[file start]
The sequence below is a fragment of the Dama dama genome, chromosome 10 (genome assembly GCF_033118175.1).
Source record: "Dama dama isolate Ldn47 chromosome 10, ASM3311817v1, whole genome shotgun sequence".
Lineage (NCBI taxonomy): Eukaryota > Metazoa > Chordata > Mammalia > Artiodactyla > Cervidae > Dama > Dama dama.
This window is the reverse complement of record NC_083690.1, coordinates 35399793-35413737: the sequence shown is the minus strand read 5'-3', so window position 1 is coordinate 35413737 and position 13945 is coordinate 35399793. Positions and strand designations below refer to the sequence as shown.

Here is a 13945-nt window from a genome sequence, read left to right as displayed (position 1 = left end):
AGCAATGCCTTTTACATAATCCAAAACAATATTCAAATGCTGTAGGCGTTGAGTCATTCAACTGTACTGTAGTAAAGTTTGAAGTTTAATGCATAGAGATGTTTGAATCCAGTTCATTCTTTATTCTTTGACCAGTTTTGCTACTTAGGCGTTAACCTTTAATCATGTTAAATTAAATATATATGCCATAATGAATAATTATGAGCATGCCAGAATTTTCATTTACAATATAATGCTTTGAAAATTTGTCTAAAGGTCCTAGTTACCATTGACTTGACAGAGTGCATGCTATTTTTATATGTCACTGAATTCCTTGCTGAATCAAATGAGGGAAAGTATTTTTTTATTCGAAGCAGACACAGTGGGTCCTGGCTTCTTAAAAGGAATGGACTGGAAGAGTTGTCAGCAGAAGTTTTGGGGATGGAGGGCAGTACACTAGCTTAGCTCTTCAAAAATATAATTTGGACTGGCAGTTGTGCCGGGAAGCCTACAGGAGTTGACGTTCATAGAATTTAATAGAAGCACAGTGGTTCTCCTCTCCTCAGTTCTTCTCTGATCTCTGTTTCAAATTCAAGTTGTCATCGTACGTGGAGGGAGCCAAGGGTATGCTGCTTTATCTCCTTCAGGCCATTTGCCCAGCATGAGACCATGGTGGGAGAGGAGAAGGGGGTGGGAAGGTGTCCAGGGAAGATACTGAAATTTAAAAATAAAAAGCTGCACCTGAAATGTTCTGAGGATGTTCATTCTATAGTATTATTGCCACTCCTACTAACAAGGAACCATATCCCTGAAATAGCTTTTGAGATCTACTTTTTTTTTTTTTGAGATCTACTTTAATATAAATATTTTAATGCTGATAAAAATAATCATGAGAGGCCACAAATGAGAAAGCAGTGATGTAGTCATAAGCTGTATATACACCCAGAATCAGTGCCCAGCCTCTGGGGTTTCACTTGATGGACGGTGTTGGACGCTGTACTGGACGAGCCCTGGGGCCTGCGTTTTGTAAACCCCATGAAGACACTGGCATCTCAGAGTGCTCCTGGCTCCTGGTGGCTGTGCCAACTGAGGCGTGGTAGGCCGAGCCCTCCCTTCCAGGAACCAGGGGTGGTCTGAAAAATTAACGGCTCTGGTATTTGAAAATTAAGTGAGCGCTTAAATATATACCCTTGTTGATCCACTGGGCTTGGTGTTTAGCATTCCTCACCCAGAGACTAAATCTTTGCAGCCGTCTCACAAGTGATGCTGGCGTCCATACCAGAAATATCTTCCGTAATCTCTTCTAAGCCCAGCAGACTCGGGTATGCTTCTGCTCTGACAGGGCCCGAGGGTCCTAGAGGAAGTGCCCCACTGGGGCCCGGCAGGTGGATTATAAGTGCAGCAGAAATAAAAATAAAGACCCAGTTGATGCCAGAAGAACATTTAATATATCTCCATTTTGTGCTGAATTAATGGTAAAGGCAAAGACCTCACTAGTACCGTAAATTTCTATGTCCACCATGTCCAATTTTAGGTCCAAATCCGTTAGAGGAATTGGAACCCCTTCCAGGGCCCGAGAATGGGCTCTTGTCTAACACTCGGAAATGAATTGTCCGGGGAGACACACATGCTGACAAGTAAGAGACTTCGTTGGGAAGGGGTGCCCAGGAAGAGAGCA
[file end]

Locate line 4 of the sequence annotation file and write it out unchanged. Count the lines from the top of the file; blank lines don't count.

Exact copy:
This window is the reverse complement of record NC_083690.1, coordinates 35399793-35413737: the sequence shown is the minus strand read 5'-3', so window position 1 is coordinate 35413737 and position 13945 is coordinate 35399793. Positions and strand designations below refer to the sequence as shown.